You're missing the point; Macs use PIO bumblebee caps and 50s-style wiring for superior tone. That's about as sensible as Mac-v-PC debates ever get. Mac people are the rough equivalent of Gibson people: they've been sold a constructed idea that the same components put into a box with the Apple logo on it inherently deliver a premium product by weight of comparison. This wouldn't be a problem if PC people didn't get defensive. Mac OS/iOS and Windows (and Linux, for that matter) all basically work the same for the end user, people who only ever used one can easily learn the other, and some software works with one or the other, sometimes both. Pick your poison, it's all the same Chinese PCBs inside anyway.

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Re: Why people like Apple stuff.

Postby Janeway on Thu Sep 22, 2016 3:29 pm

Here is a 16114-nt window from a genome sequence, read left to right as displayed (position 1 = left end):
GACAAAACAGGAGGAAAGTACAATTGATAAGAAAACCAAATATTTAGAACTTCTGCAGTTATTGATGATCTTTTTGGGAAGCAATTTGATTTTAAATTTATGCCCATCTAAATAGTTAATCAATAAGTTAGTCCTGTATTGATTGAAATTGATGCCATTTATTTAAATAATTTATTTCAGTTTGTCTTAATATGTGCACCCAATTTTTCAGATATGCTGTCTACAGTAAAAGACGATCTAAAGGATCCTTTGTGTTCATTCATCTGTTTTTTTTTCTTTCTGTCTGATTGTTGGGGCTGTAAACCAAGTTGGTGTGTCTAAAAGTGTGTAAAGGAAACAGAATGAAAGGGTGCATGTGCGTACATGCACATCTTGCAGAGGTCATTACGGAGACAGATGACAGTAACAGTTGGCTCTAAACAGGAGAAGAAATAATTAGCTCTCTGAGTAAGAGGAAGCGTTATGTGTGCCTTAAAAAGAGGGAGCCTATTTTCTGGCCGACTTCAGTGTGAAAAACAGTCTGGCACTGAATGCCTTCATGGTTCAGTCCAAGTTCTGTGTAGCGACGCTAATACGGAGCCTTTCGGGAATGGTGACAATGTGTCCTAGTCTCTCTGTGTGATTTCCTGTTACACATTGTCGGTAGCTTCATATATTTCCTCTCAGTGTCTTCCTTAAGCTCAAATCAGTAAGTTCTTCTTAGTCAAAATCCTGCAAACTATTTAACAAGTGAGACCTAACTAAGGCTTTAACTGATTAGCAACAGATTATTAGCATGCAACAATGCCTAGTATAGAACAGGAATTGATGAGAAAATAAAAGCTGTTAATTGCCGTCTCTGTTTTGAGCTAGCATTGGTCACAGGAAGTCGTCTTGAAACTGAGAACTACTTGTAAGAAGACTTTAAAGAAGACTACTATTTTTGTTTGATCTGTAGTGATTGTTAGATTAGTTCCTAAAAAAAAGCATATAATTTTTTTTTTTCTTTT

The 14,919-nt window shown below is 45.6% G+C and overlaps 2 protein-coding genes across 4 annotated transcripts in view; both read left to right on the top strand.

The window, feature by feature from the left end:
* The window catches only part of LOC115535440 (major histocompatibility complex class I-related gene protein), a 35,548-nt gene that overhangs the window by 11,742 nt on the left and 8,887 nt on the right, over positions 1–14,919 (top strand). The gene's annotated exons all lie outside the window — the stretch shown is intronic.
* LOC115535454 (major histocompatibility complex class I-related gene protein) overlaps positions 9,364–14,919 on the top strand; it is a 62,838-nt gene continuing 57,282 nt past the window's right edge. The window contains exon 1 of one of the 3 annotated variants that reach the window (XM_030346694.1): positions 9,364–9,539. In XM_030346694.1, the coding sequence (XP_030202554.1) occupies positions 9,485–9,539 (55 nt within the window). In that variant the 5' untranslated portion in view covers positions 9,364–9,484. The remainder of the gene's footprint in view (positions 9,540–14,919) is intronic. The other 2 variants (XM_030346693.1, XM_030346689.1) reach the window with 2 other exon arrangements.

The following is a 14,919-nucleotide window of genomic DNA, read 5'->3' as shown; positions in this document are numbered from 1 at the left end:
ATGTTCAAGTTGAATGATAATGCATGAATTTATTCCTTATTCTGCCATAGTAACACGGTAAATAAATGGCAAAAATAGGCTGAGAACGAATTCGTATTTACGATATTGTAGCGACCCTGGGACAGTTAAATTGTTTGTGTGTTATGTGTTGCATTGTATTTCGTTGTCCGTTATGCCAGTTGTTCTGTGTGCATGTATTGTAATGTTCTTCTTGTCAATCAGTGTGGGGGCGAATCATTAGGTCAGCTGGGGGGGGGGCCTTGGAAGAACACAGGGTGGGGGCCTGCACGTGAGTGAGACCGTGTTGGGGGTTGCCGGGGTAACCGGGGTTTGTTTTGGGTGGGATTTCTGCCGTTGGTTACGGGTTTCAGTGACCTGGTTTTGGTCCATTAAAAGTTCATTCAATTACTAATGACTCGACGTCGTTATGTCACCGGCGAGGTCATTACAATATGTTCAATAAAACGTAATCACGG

^ pcb '16!!!

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Re: Why people like Apple stuff.

Postby Anthony Flack on Sun Sep 25, 2016 5:10 pm

total_douche wrote:Mac OS/iOS and Windows (and Linux, for that matter) all basically work the same for the end user, people who only ever used one can easily learn the other


Well, they do now. But Windows was shit before they started copying all of OSX's moves, and smartphones were shit before the iPhone. Tablets weren't even a thing (remember how people laughed at the iPad, calling it a "giant phone"?)

However that was all a decade or more ago and they've all caught up now.

Similarly, practically every single innovation in video game controller design originated with Nintendo R&D, but has subsequently been adopted by everybody else.